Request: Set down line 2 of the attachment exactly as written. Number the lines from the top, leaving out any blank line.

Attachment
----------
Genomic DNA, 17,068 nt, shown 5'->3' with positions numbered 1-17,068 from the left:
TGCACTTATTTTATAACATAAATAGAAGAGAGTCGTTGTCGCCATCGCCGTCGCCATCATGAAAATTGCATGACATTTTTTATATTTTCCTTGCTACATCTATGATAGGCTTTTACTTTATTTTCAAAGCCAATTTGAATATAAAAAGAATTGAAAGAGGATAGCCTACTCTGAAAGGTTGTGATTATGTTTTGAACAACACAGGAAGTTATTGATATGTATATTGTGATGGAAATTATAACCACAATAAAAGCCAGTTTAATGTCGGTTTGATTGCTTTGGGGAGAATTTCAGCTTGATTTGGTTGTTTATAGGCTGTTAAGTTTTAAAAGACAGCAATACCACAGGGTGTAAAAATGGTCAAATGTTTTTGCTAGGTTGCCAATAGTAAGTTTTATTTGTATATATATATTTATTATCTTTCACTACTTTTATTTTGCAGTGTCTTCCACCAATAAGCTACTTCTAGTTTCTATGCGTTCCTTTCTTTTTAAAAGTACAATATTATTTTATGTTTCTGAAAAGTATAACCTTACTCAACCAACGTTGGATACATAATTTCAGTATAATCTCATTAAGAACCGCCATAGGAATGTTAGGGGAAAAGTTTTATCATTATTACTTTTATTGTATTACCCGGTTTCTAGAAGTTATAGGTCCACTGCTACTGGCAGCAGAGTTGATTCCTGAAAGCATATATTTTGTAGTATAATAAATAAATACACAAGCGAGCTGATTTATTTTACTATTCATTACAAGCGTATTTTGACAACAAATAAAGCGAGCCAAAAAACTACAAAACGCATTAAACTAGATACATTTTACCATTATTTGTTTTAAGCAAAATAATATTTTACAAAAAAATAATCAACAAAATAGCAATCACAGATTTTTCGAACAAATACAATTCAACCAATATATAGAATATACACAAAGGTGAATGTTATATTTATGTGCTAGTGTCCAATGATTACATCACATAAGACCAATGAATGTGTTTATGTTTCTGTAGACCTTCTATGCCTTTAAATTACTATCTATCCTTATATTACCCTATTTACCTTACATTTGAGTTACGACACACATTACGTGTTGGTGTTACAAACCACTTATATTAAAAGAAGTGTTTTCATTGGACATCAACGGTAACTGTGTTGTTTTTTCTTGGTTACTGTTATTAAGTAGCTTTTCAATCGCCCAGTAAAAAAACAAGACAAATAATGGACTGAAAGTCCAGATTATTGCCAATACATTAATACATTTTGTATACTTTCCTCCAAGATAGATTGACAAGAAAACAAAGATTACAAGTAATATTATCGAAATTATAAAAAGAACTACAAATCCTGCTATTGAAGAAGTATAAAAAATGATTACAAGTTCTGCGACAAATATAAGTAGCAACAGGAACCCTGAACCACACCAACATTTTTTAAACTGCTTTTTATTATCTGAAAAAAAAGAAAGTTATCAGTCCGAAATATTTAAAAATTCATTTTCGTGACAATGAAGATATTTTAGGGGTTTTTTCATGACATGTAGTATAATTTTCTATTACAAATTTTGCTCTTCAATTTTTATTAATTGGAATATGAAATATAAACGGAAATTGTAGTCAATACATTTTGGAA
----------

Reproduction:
TGCACTTATTTTATAACATAAATAGAAGAGAGTCGTTGTCGCCATCGCCGTCGCCATCATGAAAATTGCATGACATTTTTTATATTTTCCTTGCTACATCTATGATAGGCTTTTACTTTATTTTCAAAGCCAATTTGAATATAAAAAGAATTGAAAGAGGATAGCCTACTCTGAAAGGTTGTGATTATGTTTTGAACAACACAGGAAGTTATTGATATGTATATTGTGATGGAAATTATAACCACAATAAAAGCCAGTTTAATGTCGGTTTGATTGCTTTGGGGAGAATTTCAGCTTGATTTGGTTGTTTATAGGCTGTTAAGTTTTAAAAGACAGCAATACCACAGGGTGTAAAAATGGTCAAATGTTTTTGCTAGGTTGCCAATAGTAAGTTTTATTTGTATATATATATTTATTATCTTTCACTACTTTTATTTTGCAGTGTCTTCCACCAATAAGCTACTTCTAGTTTCTATGCGTTCCTTTCTTTTTAAAAGTACAATATTATTTTATGTTTCTGAAAAGTATAACCTTACTCAACCAACGTTGGATACATAATTTCAGTATAATCTCATTAAGAACCGCCATAGGAATGTTAGGGGAAAAGTTTTATCATTATTACTTTTATTGTATTACCCGGTTTCTAGAAGTTATAGGTCCACTGCTACTGGCAGCAGAGTTGATTCCTGAAAGCATATATTTTGTAGTATAATAAATAAATACACAAGCGAGCTGATTTATTTTACTATTCATTACAAGCGTATTTTGACAACAAATAAAGCGAGCCAAAAAACTACAAAACGCATTAAACTAGATACATTTTACCATTATTTGTTTTAAGCAAAATAATATTTTACAAAAAAATAATCAACAAAATAGCAATCACAGATTTTTCGAACAAATACAATTCAACCAATATATAGAATATACACAAAGGTGAATGTTATATTTATGTGCTAGTGTCCAATGATTACATCACATAAGACCAATGAATGTGTTTATGTTTCTGTAGACCTTCTATGCCTTTAAATTACTATCTATCCTTATATTACCCTATTTACCTTACATTTGAGTTACGACACACATTACGTGTTGGTGTTACAAACCACTTATATTAAAAGAAGTGTTTTCATTGGACATCAACGGTAACTGTGTTGTTTTTTCTTGGTTACTGTTATTAAGTAGCTTTTCAATCGCCCAGTAAAAAAACAAGACAAATAATGGACTGAAAGTCCAGATTATTGCCAATACATTAATACATTTTGTATACTTTCCTCCAAGATAGATTGACAAGAAAACAAAGATTACAAGTAATATTATCGAAATTATAAAAAGAACTACAAATCCTGCTATTGAAGAAGTATAAAAAATGATTACAAGTTCTGCGACAAATATAAGTAGCAACAGGAACCCTGAACCACACCAACATTTTTTAAACTGCTTTTTATTATCTGAAAAAAAAGAAAGTTATCAGTCCGAAATATTTAAAAATTCATTTTCGTGACAATGAAGATATTTTAGGGGTTTTTTCATGACATGTAGTATAATTTTCTATTACAAATTTTGCTCTTCAATTTTTATTAATTGGAATATGAAATATAAACGGAAATTGTAGTCAATACATTTTGGAA